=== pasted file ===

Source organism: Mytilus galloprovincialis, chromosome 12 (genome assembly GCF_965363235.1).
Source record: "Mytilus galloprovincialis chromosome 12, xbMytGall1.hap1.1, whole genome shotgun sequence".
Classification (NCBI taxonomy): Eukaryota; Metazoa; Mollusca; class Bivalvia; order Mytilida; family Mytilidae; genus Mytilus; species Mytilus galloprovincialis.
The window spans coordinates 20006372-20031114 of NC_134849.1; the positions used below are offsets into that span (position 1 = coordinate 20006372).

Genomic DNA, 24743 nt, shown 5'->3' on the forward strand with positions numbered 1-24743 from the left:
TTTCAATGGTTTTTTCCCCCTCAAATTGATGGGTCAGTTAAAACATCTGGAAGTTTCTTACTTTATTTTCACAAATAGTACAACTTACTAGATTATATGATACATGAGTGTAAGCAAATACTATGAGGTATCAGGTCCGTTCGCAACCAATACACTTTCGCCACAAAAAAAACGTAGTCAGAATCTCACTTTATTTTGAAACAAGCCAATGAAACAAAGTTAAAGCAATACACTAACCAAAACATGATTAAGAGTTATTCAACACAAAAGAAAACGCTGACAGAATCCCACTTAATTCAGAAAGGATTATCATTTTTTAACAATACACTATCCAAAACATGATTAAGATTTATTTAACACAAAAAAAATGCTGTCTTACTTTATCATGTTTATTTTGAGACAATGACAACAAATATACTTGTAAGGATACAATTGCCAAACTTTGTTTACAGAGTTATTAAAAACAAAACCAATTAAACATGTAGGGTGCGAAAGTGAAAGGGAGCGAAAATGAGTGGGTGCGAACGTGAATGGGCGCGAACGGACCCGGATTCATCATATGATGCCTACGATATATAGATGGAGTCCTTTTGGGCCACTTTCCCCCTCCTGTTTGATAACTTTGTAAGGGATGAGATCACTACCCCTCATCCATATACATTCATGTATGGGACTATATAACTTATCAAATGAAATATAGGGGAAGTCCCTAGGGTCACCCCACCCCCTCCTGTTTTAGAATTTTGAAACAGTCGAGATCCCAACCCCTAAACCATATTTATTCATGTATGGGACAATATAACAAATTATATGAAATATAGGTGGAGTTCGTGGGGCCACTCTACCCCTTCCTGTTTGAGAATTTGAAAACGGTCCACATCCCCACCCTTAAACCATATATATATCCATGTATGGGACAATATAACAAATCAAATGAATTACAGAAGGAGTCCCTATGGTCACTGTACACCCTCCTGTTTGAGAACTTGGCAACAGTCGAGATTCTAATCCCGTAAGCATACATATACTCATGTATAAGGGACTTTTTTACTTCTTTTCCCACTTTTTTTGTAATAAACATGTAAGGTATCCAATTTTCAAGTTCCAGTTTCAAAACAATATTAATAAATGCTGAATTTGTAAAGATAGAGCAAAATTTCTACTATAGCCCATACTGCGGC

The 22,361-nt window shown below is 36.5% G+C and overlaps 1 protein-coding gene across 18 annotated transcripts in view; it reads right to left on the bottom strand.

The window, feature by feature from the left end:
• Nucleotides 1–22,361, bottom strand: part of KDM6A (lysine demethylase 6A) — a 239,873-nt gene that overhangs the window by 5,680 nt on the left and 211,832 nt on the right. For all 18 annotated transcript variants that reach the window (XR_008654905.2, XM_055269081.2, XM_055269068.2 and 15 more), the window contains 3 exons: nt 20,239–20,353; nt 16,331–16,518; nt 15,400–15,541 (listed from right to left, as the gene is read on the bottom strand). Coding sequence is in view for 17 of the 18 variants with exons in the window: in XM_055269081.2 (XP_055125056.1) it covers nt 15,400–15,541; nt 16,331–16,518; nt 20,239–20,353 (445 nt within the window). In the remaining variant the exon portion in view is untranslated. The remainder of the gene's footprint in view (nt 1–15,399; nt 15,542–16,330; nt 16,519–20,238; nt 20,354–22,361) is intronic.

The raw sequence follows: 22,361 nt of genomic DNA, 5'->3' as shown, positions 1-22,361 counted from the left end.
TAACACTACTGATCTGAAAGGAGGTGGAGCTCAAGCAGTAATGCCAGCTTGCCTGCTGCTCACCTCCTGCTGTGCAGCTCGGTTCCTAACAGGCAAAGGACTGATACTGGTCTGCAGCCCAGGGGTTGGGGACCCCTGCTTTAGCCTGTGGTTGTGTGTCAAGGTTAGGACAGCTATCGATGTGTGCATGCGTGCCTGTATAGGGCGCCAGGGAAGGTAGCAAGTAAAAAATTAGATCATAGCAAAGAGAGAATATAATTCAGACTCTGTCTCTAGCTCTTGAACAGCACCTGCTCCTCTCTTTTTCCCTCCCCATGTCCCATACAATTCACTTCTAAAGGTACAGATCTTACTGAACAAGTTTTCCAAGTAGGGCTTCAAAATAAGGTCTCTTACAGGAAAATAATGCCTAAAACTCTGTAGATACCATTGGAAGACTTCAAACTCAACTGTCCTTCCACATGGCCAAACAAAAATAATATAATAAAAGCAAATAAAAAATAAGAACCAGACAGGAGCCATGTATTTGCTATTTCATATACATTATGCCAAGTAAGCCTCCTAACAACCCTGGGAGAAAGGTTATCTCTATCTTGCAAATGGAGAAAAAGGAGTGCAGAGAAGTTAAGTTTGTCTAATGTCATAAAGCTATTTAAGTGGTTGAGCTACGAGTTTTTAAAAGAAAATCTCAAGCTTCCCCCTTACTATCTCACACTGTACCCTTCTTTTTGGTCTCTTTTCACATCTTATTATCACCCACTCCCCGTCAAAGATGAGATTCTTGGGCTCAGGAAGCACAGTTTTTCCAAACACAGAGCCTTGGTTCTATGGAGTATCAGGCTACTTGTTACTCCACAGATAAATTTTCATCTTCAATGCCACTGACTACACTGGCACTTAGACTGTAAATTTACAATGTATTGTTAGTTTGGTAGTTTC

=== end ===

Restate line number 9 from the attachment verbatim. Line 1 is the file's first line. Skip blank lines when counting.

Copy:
• Nucleotides 1–22,361, bottom strand: part of KDM6A (lysine demethylase 6A) — a 239,873-nt gene that overhangs the window by 5,680 nt on the left and 211,832 nt on the right. For all 18 annotated transcript variants that reach the window (XR_008654905.2, XM_055269081.2, XM_055269068.2 and 15 more), the window contains 3 exons: nt 20,239–20,353; nt 16,331–16,518; nt 15,400–15,541 (listed from right to left, as the gene is read on the bottom strand). Coding sequence is in view for 17 of the 18 variants with exons in the window: in XM_055269081.2 (XP_055125056.1) it covers nt 15,400–15,541; nt 16,331–16,518; nt 20,239–20,353 (445 nt within the window). In the remaining variant the exon portion in view is untranslated. The remainder of the gene's footprint in view (nt 1–15,399; nt 15,542–16,330; nt 16,519–20,238; nt 20,354–22,361) is intronic.